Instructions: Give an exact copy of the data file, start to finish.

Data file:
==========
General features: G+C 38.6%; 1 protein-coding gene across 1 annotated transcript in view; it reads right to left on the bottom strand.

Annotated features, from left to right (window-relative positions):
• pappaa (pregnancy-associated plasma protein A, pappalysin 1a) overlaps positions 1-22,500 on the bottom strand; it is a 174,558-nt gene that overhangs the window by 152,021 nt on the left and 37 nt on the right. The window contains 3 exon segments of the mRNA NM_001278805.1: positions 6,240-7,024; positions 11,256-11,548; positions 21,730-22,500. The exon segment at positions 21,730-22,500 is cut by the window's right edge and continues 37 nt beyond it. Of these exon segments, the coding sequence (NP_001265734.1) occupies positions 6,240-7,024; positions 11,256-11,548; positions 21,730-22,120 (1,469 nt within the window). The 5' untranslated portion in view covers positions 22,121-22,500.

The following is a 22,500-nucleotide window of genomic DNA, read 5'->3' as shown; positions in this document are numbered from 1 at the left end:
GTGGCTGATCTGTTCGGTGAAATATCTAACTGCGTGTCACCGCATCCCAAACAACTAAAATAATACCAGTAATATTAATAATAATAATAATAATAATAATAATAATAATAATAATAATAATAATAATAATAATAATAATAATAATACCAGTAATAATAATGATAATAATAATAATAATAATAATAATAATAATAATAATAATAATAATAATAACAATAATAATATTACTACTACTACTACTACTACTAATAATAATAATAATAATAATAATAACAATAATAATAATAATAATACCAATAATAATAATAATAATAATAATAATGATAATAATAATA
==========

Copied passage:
General features: G+C 38.6%; 1 protein-coding gene across 1 annotated transcript in view; it reads right to left on the bottom strand.

Annotated features, from left to right (window-relative positions):
• pappaa (pregnancy-associated plasma protein A, pappalysin 1a) overlaps positions 1-22,500 on the bottom strand; it is a 174,558-nt gene that overhangs the window by 152,021 nt on the left and 37 nt on the right. The window contains 3 exon segments of the mRNA NM_001278805.1: positions 6,240-7,024; positions 11,256-11,548; positions 21,730-22,500. The exon segment at positions 21,730-22,500 is cut by the window's right edge and continues 37 nt beyond it. Of these exon segments, the coding sequence (NP_001265734.1) occupies positions 6,240-7,024; positions 11,256-11,548; positions 21,730-22,120 (1,469 nt within the window). The 5' untranslated portion in view covers positions 22,121-22,500.

The following is a 22,500-nucleotide window of genomic DNA, read 5'->3' as shown; positions in this document are numbered from 1 at the left end:
GTGGCTGATCTGTTCGGTGAAATATCTAACTGCGTGTCACCGCATCCCAAACAACTAAAATAATACCAGTAATATTAATAATAATAATAATAATAATAATAATAATAATAATAATAATAATAATAATAATAATAATAATAATAATACCAGTAATAATAATGATAATAATAATAATAATAATAATAATAATAATAATAATAATAATAATAATAACAATAATAATATTACTACTACTACTACTACTACTAATAATAATAATAATAATAATAATAACAATAATAATAATAATAATACCAATAATAATAATAATAATAATAATAATGATAATAATAATA